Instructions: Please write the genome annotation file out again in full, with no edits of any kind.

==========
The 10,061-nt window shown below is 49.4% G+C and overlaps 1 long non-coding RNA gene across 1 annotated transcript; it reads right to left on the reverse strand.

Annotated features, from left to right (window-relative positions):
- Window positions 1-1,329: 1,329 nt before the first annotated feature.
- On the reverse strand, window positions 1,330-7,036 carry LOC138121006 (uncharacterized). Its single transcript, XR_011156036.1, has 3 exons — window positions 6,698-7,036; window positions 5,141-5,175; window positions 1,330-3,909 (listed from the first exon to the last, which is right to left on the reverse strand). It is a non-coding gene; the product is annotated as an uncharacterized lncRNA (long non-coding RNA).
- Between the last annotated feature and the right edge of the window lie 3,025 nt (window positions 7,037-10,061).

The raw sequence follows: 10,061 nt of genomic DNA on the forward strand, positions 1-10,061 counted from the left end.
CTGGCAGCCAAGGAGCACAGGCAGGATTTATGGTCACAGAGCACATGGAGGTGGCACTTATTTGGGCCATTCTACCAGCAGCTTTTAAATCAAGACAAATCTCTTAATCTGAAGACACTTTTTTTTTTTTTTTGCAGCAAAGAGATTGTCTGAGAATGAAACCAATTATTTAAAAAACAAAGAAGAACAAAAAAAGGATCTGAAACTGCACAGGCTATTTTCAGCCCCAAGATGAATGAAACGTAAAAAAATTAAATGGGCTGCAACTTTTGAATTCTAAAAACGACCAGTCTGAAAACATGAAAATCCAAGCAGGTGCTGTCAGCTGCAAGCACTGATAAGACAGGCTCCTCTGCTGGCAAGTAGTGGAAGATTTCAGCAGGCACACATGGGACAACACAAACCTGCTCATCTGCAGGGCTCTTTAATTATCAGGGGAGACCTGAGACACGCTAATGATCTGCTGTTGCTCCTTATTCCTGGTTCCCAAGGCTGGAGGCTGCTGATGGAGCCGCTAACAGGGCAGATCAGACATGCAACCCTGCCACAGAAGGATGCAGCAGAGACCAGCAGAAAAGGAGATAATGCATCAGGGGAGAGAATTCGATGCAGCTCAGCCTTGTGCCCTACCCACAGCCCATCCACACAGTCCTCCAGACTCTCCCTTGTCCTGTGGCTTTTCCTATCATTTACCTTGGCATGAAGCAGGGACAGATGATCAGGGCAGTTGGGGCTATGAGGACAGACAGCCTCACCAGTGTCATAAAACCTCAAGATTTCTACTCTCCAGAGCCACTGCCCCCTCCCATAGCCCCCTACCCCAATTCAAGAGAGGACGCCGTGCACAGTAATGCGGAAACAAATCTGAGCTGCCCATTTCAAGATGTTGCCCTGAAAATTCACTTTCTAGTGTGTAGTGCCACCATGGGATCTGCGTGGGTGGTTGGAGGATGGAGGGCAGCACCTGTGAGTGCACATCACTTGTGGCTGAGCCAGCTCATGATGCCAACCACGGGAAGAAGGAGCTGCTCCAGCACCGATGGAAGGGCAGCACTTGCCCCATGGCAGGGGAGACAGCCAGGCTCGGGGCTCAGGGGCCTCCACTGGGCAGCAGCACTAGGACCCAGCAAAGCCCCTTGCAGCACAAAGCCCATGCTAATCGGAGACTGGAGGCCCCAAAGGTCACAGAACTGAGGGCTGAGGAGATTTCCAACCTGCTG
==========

The 10,061-nt window shown below is 49.4% G+C and overlaps 1 long non-coding RNA gene across 1 annotated transcript; it reads right to left on the reverse strand.

Annotated features, from left to right (window-relative positions):
- Window positions 1-1,329: 1,329 nt before the first annotated feature.
- On the reverse strand, window positions 1,330-7,036 carry LOC138121006 (uncharacterized). Its single transcript, XR_011156036.1, has 3 exons — window positions 6,698-7,036; window positions 5,141-5,175; window positions 1,330-3,909 (listed from the first exon to the last, which is right to left on the reverse strand). It is a non-coding gene; the product is annotated as an uncharacterized lncRNA (long non-coding RNA).
- Between the last annotated feature and the right edge of the window lie 3,025 nt (window positions 7,037-10,061).

The raw sequence follows: 10,061 nt of genomic DNA on the forward strand, positions 1-10,061 counted from the left end.
CTGGCAGCCAAGGAGCACAGGCAGGATTTATGGTCACAGAGCACATGGAGGTGGCACTTATTTGGGCCATTCTACCAGCAGCTTTTAAATCAAGACAAATCTCTTAATCTGAAGACACTTTTTTTTTTTTTTTGCAGCAAAGAGATTGTCTGAGAATGAAACCAATTATTTAAAAAACAAAGAAGAACAAAAAAAGGATCTGAAACTGCACAGGCTATTTTCAGCCCCAAGATGAATGAAACGTAAAAAAATTAAATGGGCTGCAACTTTTGAATTCTAAAAACGACCAGTCTGAAAACATGAAAATCCAAGCAGGTGCTGTCAGCTGCAAGCACTGATAAGACAGGCTCCTCTGCTGGCAAGTAGTGGAAGATTTCAGCAGGCACACATGGGACAACACAAACCTGCTCATCTGCAGGGCTCTTTAATTATCAGGGGAGACCTGAGACACGCTAATGATCTGCTGTTGCTCCTTATTCCTGGTTCCCAAGGCTGGAGGCTGCTGATGGAGCCGCTAACAGGGCAGATCAGACATGCAACCCTGCCACAGAAGGATGCAGCAGAGACCAGCAGAAAAGGAGATAATGCATCAGGGGAGAGAATTCGATGCAGCTCAGCCTTGTGCCCTACCCACAGCCCATCCACACAGTCCTCCAGACTCTCCCTTGTCCTGTGGCTTTTCCTATCATTTACCTTGGCATGAAGCAGGGACAGATGATCAGGGCAGTTGGGGCTATGAGGACAGACAGCCTCACCAGTGTCATAAAACCTCAAGATTTCTACTCTCCAGAGCCACTGCCCCCTCCCATAGCCCCCTACCCCAATTCAAGAGAGGACGCCGTGCACAGTAATGCGGAAACAAATCTGAGCTGCCCATTTCAAGATGTTGCCCTGAAAATTCACTTTCTAGTGTGTAGTGCCACCATGGGATCTGCGTGGGTGGTTGGAGGATGGAGGGCAGCACCTGTGAGTGCACATCACTTGTGGCTGAGCCAGCTCATGATGCCAACCACGGGAAGAAGGAGCTGCTCCAGCACCGATGGAAGGGCAGCACTTGCCCCATGGCAGGGGAGACAGCCAGGCTCGGGGCTCAGGGGCCTCCACTGGGCAGCAGCACTAGGACCCAGCAAAGCCCCTTGCAGCACAAAGCCCATGCTAATCGGAGACTGGAGGCCCCAAAGGTCACAGAACTGAGGGCTGAGGAGATTTCCAACCTGCTG